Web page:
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Rocky Boy Tribe of Chippewa Indians of Montana Needs Your Help


Rocky Boy Tribe of Chippewa Indians of Montana needs funding to establish offices at Blackfeet Reservation, Crow-Northern Cheyenne Reservation, Flathead Reservation, Fort Belknap Reservation and at Great Falls, Montana where Hill 57 Reservation is located. Our goal is to gain Tribal Recognition at Blackfeet Reservation, Crow-Northern Cheyenne Reservation, Flathead Reservation and Fort Belknap Reservation and Federal Recognition for Rocky Boys Tribe of Chippewa Indians at Great Falls with Reservation. Your donation will be greatly appreciated. Below is my paypal link where you can donate to this very important cause for survival. If you are interested in becoming a member of Rocky Boys Tribe of Chippewa Indians of Montana, you can fill out a form here . In comments box, please include your tribal affiliation. In Montana, members of Blackfeet, Crow-Northern Cheyenne, Flathead, Fort Belknap and Rocky Boys Reservation are automatically members of Rocky Boys Tribe of Chippewa Indians of Montana. However, if you are a member from another tribe (Reservation) your application will be approved if you have proof of membership from your tribe (Reservation).


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The Battle of Young’s House February 3, 1780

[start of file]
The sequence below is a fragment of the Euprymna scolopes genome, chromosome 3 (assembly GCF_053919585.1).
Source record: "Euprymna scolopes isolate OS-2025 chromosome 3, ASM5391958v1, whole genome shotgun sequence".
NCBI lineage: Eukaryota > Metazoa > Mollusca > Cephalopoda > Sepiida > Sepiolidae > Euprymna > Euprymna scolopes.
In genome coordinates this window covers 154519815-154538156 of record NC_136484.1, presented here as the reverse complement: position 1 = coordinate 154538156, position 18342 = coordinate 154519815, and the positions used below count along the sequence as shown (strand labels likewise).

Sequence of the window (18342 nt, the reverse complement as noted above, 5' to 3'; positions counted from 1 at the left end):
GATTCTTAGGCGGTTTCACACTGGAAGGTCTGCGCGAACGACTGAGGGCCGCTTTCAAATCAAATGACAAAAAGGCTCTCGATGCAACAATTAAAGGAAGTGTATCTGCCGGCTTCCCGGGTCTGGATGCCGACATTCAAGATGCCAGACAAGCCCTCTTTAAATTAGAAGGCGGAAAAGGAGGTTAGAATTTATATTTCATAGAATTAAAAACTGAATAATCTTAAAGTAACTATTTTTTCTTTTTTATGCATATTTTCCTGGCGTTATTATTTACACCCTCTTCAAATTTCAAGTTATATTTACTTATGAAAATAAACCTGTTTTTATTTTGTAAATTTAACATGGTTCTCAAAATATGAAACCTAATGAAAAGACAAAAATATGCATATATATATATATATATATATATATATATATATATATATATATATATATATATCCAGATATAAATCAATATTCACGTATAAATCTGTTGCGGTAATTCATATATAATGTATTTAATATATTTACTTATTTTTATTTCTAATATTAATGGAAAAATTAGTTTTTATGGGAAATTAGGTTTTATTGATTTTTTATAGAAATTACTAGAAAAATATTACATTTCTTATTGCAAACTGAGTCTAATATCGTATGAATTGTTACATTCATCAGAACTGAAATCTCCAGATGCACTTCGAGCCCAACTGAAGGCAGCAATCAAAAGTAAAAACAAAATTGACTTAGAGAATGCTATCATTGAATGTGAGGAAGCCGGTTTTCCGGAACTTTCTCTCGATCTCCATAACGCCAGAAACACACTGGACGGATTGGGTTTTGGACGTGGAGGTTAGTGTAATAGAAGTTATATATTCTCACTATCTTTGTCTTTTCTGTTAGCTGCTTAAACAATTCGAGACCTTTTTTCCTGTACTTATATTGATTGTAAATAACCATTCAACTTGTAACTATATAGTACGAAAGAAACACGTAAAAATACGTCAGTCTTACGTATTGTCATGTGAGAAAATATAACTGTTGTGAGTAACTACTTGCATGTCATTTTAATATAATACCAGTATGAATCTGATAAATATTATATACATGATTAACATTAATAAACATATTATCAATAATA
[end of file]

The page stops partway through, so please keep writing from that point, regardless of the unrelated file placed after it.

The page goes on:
Anishinabe soldiers were till patrolling the New York City region in early 1780. They were likely in search of food and weapons. The whites again went on the offensive during early February of 1780. This 1780 battle took place near Mount Pleasant, New York (it is located a few miles north of New York City), after the whites learned about the Indian presence near Mount Pleasant. A force of about 1,000 white soldiers set off from Fort Washington on the night of February 2, 1780, then reached the Mount Pleasant region a few hours later. The force of white soldiers made there approach to Mount Pleasant, then gave battle to a small force of Anishinabe soldiers there. After the initial sounds of battle commenced, the battle would last for a good 15 minutes. Not capable of withstanding the assault of their enemies, the brave Anishinabe soldiers were ordered to retreat, but a few fled to a house (Young’s House) to attempt to escape from their enemies. They made the wrong decision because the whites caught them there then killed them then burned the house down. It was another defeat the brave Anishinabek endured. White casualties in the short battle were 19 killed and 55 wounded. Before this battle was fought, another battle had been fought on August 29, 1779 in New York State. It is known as the Battle of Newtown. Around 4,600 white soldiers and their Iroquois allies, were sent off on a military expedition in late August of 1779. Anishinabe soldiers met and battled them and triumphed. White and Iroquois casualties were 26 killed and 40 wounded.



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